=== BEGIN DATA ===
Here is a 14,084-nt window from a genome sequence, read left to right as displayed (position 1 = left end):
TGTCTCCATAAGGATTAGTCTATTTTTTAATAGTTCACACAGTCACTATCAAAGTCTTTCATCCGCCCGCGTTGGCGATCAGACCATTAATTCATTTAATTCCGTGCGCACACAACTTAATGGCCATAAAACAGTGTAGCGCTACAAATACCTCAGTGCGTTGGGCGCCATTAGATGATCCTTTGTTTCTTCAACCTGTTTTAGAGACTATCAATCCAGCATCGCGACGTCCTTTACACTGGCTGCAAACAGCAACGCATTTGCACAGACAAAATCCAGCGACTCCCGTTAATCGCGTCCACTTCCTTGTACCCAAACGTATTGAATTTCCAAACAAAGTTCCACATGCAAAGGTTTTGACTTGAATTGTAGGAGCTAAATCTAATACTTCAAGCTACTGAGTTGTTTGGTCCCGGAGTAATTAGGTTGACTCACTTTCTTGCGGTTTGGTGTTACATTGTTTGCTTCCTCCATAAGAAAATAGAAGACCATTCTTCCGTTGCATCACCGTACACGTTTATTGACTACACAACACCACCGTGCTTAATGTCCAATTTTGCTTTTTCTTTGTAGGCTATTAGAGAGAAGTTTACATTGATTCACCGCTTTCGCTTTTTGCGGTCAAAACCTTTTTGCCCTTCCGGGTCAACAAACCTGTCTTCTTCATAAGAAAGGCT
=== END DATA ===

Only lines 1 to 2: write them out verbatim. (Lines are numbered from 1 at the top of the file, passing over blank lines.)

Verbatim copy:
Here is a 14,084-nt window from a genome sequence, read left to right as displayed (position 1 = left end):
TGTCTCCATAAGGATTAGTCTATTTTTTAATAGTTCACACAGTCACTATCAAAGTCTTTCATCCGCCCGCGTTGGCGATCAGACCATTAATTCATTTAATTCCGTGCGCACACAACTTAATGGCCATAAAACAGTGTAGCGCTACAAATACCTCAGTGCGTTGGGCGCCATTAGATGATCCTTTGTTTCTTCAACCTGTTTTAGAGACTATCAATCCAGCATCGCGACGTCCTTTACACTGGCTGCAAACAGCAACGCATTTGCACAGACAAAATCCAGCGACTCCCGTTAATCGCGTCCACTTCCTTGTACCCAAACGTATTGAATTTCCAAACAAAGTTCCACATGCAAAGGTTTTGACTTGAATTGTAGGAGCTAAATCTAATACTTCAAGCTACTGAGTTGTTTGGTCCCGGAGTAATTAGGTTGACTCACTTTCTTGCGGTTTGGTGTTACATTGTTTGCTTCCTCCATAAGAAAATAGAAGACCATTCTTCCGTTGCATCACCGTACACGTTTATTGACTACACAACACCACCGTGCTTAATGTCCAATTTTGCTTTTTCTTTGTAGGCTATTAGAGAGAAGTTTACATTGATTCACCGCTTTCGCTTTTTGCGGTCAAAACCTTTTTGCCCTTCCGGGTCAACAAACCTGTCTTCTTCATAAGAAAGGCT